St. Michael at the Castle of San’ Angelo, Rome
by Matthias Kabel
In the legends of St. Michael we read that in the sixth century, when the plague was raging in Rome, and processions threaded the streets chanting the service since known as the Great Litanies, the Archangel Michael appeared, hovering over the city. He alighted on the summit of the Mausoleum of Hadrian and sheathed his sword, from which blood was dripping. From that hour the plague was stayed, and from that day the Mausoleum, which is surmounted by a statue of the Archangel, has been called the Castle of Sant’ Angelo.
The legends also give an account of two appearances of St. Michael when he commanded the erection of churches—one at Monte Galgano, on the east coast of Italy, and the second at Avranches in Normandy. The first site was found to cover a wonderful stream of water, which cured many diseases, and made the church of Monte Galgano a much frequented place of pilgrimage.
The church in Normandy is on the celebrated Mont Saint Michael, and is famous in all Christian countries. From the time when the angel appeared to St. Aubert, the bishop, and commanded him
to build the church, this saint was greatly venerated in France, and was made patron of France and of the order which St. Louis instituted in his honor.
The first church erected in England was small, but Richard of Normandy and William the Conqueror raised a magnificent abbey, which overlooked the most picturesque scenery, and for this reason, if no other, remains a much frequented spot
The old English coin called an angel was so named from the representation of St. Michael which was stamped upon it.
Announcement of the Death of the Virgin Mary by Fra Filippo Lippi
The pictures of St Michael announcing to the Virgin Mary the time of her death, bear so strong a resemblance to those of the Annunciation, that it is necessary to remember that these have the
symbols of a palm on a lighted taper in the hand of the angel, instead of the lily of the Archangel Gabriel, as is seen in our illustration of a beautiful picture in the Florentine Academy.
The legend relates that on a certain day the heart of Mary was filled with an inexpressible longing to see her Son, and she wept sorely, when an angel clothed in light appeared before her, saluting her, and saying, “Hail, O Mary! Blessed by Him who hath given salvation to Israel! I bring thee here a branch of palm gathered in paradise; command that it be carried before thy bier in the day of thy death, for in three days thy soul shall leave thy body, and thou shalt enter into paradise where thy Son awaits thy coming.”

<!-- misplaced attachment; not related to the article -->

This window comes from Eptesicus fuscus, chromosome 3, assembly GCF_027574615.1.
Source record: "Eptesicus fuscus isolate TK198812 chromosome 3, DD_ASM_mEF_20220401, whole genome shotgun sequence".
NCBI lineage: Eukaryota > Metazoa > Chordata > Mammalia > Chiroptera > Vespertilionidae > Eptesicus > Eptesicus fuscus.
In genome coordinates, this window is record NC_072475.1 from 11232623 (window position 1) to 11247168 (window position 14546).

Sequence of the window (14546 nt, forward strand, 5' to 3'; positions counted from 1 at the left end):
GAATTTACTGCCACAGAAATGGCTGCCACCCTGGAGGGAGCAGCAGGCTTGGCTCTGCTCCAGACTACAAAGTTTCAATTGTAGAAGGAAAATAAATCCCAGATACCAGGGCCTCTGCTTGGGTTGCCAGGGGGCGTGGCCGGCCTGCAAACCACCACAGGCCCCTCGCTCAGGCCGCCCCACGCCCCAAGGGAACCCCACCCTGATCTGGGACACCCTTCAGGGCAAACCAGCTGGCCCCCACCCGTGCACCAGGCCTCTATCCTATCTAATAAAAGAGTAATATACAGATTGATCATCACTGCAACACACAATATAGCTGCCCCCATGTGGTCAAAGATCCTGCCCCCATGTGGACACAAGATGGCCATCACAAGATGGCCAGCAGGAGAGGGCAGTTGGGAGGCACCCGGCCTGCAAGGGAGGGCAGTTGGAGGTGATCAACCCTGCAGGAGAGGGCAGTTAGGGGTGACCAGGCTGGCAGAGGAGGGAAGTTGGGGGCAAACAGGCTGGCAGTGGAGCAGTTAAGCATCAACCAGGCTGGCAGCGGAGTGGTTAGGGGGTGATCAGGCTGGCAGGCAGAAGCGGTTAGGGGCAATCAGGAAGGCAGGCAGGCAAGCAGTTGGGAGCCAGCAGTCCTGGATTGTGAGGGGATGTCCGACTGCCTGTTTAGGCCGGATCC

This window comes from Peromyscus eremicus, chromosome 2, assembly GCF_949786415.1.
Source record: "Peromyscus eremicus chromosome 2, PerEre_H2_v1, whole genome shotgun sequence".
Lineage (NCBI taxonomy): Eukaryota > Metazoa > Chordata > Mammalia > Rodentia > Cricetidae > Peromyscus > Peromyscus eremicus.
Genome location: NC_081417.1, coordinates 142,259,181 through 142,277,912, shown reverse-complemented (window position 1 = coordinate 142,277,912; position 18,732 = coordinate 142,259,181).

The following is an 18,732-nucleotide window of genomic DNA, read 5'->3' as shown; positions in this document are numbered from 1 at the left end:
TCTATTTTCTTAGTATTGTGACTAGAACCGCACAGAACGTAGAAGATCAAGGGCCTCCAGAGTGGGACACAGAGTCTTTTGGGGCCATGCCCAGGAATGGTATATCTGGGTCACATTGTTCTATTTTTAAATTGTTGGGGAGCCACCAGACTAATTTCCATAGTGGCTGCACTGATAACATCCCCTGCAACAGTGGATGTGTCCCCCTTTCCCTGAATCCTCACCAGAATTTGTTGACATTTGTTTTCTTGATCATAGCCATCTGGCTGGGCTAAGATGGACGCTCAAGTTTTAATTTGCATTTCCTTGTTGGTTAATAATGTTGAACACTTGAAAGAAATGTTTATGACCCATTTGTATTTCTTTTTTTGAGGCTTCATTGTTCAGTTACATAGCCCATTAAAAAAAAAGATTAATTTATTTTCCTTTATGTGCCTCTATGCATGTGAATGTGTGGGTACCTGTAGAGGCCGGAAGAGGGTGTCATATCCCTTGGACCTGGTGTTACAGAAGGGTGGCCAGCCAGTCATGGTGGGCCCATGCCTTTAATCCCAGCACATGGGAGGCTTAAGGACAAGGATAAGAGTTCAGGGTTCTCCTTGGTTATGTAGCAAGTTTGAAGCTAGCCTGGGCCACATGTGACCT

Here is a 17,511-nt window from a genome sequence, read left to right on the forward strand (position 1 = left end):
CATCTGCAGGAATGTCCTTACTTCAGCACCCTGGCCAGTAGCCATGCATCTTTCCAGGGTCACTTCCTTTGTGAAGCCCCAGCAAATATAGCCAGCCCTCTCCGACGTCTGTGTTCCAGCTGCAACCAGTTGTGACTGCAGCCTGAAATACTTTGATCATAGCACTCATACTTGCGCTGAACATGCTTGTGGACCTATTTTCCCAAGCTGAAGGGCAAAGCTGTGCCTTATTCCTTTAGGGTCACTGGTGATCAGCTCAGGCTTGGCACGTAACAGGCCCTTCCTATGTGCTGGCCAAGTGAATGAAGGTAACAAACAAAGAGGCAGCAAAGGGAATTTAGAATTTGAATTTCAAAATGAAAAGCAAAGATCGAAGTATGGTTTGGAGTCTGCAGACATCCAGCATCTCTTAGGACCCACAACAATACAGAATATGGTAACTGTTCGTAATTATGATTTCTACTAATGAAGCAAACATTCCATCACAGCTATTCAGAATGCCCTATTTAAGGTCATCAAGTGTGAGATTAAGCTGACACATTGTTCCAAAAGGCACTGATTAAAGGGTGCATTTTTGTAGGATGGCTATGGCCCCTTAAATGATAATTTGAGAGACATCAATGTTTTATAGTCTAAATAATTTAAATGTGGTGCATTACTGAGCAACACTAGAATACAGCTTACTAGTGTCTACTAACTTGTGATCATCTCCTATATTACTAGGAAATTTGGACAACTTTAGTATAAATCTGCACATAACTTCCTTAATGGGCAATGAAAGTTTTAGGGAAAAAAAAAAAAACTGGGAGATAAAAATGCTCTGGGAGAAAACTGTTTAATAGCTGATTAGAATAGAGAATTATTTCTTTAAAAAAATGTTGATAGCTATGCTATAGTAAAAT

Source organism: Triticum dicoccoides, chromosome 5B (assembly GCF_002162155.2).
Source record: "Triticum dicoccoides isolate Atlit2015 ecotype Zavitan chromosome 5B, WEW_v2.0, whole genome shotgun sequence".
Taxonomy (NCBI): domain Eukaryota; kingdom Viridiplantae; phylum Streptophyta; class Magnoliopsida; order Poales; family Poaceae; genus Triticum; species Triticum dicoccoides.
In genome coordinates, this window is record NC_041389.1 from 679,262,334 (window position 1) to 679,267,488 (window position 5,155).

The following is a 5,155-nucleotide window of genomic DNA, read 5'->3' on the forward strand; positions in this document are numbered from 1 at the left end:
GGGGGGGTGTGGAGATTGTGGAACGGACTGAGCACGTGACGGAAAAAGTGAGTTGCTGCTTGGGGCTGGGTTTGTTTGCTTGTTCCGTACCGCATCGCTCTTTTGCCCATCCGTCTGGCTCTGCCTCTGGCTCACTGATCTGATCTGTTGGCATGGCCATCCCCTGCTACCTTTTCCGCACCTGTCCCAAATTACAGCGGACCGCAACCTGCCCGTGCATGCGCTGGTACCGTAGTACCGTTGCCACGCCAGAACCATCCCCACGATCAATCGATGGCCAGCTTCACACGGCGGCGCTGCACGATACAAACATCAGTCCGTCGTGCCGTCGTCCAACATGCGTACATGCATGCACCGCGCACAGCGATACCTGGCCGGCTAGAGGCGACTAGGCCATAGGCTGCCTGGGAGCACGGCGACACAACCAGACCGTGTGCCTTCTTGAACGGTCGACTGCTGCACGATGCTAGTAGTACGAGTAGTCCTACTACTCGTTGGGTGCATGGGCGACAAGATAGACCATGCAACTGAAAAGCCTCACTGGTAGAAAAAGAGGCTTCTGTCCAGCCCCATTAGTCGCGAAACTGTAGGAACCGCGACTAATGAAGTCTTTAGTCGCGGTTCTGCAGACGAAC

Mary answering, said, “If I have found grace in thy sight tell me thy name, and grant that the Apostles may be reunited to me, that in their presence I may give up my soul to God. Also, I pray thee, that after death my soul may not be affrighted by any spirit of darkness, nor any evil angel be given power over me.”
And the archangel replied, “My name is the Great and Wonderful. Doubt not that the Apostles shall be with thee to-day, for he who transported the prophet Habakkuk by the hair of his head to the lions’ den, can also bring hither the Apostles. Fear thou not the evil spirit, for thou hast bruised his head, and destroyed his kingdom.” And the angel departed, and the palm branch shed light from every leaf and sparkled as the stars of heaven.
And the duty of the archangel was thus fulfilled until he should again appear as Lord of Souls to receive the spirit of the Virgin, to guard it until it should again inhabit her sinless body.
Clement, Clara Erskine. Angels in Art
. Boston: L. C. Page and Company, 1898.
You can find free Archangel Art at Christian Image Source.
The representations of St. Michael as the Lord of Souls are less numerous than those of the subjects mentioned in Part 1, but are very interesting. In some votive pictures he appears as the protector of those who have struggled with evil, and gained a victory. In such pictures the angel has his foot upon the dragon, or holds a dragon’s head in his hand, and bears the banner of victory.
Again, Michael is represented with his scales engaged in weighing the souls of the dead; in such pictures he is unarmed, and bears a sceptre ending in a cross. The souls are typified by little naked human figures; the accepted spirits usually kneel in the scales, with hands clasped as in prayer; the attitude of the rejected souls expresses horror and agony, which is sometimes emphasized by the figure of a demon, impatient for his prey, who reaches out his talons, or his devil’s fork, to seize the doomed spirits.
Archangel Michael as the Lord of Souls from The Last Judgment
by Rogier van der Weden